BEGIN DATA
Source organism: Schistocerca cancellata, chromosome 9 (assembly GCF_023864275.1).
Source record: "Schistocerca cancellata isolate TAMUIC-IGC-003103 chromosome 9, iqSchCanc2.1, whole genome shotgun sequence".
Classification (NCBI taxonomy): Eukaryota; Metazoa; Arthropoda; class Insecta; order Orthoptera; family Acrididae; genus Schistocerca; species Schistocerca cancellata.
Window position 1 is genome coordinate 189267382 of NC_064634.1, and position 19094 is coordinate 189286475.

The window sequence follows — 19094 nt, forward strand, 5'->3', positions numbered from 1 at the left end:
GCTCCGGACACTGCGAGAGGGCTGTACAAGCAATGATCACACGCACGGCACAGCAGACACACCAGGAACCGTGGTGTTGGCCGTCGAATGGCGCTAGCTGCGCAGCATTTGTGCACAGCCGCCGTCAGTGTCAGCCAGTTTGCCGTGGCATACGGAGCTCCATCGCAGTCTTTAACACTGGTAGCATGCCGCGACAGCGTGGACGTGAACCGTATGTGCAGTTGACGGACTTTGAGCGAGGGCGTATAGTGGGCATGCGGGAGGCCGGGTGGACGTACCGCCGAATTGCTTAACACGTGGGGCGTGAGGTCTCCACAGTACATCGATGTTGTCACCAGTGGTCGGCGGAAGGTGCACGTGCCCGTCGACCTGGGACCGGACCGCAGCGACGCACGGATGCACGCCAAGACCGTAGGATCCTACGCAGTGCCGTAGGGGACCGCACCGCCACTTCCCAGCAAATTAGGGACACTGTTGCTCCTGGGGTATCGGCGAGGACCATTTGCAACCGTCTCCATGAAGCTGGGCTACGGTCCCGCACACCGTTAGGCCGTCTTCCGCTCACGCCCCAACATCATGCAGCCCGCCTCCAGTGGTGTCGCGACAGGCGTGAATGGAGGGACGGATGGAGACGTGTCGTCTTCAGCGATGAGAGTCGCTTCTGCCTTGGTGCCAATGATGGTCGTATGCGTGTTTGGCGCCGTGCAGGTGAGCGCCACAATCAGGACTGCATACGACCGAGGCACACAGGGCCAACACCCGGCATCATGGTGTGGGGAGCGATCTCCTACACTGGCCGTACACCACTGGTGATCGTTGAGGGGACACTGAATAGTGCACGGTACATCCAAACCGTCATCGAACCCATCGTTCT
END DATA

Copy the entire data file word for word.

Source organism: Schistocerca cancellata, chromosome 9 (assembly GCF_023864275.1).
Source record: "Schistocerca cancellata isolate TAMUIC-IGC-003103 chromosome 9, iqSchCanc2.1, whole genome shotgun sequence".
Classification (NCBI taxonomy): Eukaryota; Metazoa; Arthropoda; class Insecta; order Orthoptera; family Acrididae; genus Schistocerca; species Schistocerca cancellata.
Window position 1 is genome coordinate 189267382 of NC_064634.1, and position 19094 is coordinate 189286475.

The window sequence follows — 19094 nt, forward strand, 5'->3', positions numbered from 1 at the left end:
GCTCCGGACACTGCGAGAGGGCTGTACAAGCAATGATCACACGCACGGCACAGCAGACACACCAGGAACCGTGGTGTTGGCCGTCGAATGGCGCTAGCTGCGCAGCATTTGTGCACAGCCGCCGTCAGTGTCAGCCAGTTTGCCGTGGCATACGGAGCTCCATCGCAGTCTTTAACACTGGTAGCATGCCGCGACAGCGTGGACGTGAACCGTATGTGCAGTTGACGGACTTTGAGCGAGGGCGTATAGTGGGCATGCGGGAGGCCGGGTGGACGTACCGCCGAATTGCTTAACACGTGGGGCGTGAGGTCTCCACAGTACATCGATGTTGTCACCAGTGGTCGGCGGAAGGTGCACGTGCCCGTCGACCTGGGACCGGACCGCAGCGACGCACGGATGCACGCCAAGACCGTAGGATCCTACGCAGTGCCGTAGGGGACCGCACCGCCACTTCCCAGCAAATTAGGGACACTGTTGCTCCTGGGGTATCGGCGAGGACCATTTGCAACCGTCTCCATGAAGCTGGGCTACGGTCCCGCACACCGTTAGGCCGTCTTCCGCTCACGCCCCAACATCATGCAGCCCGCCTCCAGTGGTGTCGCGACAGGCGTGAATGGAGGGACGGATGGAGACGTGTCGTCTTCAGCGATGAGAGTCGCTTCTGCCTTGGTGCCAATGATGGTCGTATGCGTGTTTGGCGCCGTGCAGGTGAGCGCCACAATCAGGACTGCATACGACCGAGGCACACAGGGCCAACACCCGGCATCATGGTGTGGGGAGCGATCTCCTACACTGGCCGTACACCACTGGTGATCGTTGAGGGGACACTGAATAGTGCACGGTACATCCAAACCGTCATCGAACCCATCGTTCT